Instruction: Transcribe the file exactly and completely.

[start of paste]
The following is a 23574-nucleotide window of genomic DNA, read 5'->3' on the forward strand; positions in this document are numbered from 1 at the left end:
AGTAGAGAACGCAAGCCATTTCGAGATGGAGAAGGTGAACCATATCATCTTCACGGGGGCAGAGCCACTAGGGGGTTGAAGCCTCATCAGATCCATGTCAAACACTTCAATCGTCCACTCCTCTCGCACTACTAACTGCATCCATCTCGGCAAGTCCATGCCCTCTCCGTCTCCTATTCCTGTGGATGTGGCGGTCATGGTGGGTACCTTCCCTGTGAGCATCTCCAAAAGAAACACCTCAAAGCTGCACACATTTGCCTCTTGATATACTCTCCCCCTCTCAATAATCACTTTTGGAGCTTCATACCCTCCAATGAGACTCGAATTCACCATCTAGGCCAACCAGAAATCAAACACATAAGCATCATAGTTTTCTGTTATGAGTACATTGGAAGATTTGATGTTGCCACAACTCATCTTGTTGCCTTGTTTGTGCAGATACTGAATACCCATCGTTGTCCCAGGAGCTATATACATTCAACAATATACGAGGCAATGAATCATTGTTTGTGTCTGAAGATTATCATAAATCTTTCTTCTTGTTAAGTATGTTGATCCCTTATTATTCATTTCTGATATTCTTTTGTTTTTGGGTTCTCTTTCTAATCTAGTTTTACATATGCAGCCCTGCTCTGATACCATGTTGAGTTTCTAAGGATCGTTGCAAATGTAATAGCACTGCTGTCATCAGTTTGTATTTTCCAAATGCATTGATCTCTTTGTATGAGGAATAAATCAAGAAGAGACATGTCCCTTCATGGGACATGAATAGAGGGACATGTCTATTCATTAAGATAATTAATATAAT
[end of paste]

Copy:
The following is a 23574-nucleotide window of genomic DNA, read 5'->3' on the forward strand; positions in this document are numbered from 1 at the left end:
AGTAGAGAACGCAAGCCATTTCGAGATGGAGAAGGTGAACCATATCATCTTCACGGGGGCAGAGCCACTAGGGGGTTGAAGCCTCATCAGATCCATGTCAAACACTTCAATCGTCCACTCCTCTCGCACTACTAACTGCATCCATCTCGGCAAGTCCATGCCCTCTCCGTCTCCTATTCCTGTGGATGTGGCGGTCATGGTGGGTACCTTCCCTGTGAGCATCTCCAAAAGAAACACCTCAAAGCTGCACACATTTGCCTCTTGATATACTCTCCCCCTCTCAATAATCACTTTTGGAGCTTCATACCCTCCAATGAGACTCGAATTCACCATCTAGGCCAACCAGAAATCAAACACATAAGCATCATAGTTTTCTGTTATGAGTACATTGGAAGATTTGATGTTGCCACAACTCATCTTGTTGCCTTGTTTGTGCAGATACTGAATACCCATCGTTGTCCCAGGAGCTATATACATTCAACAATATACGAGGCAATGAATCATTGTTTGTGTCTGAAGATTATCATAAATCTTTCTTCTTGTTAAGTATGTTGATCCCTTATTATTCATTTCTGATATTCTTTTGTTTTTGGGTTCTCTTTCTAATCTAGTTTTACATATGCAGCCCTGCTCTGATACCATGTTGAGTTTCTAAGGATCGTTGCAAATGTAATAGCACTGCTGTCATCAGTTTGTATTTTCCAAATGCATTGATCTCTTTGTATGAGGAATAAATCAAGAAGAGACATGTCCCTTCATGGGACATGAATAGAGGGACATGTCTATTCATTAAGATAATTAATATAAT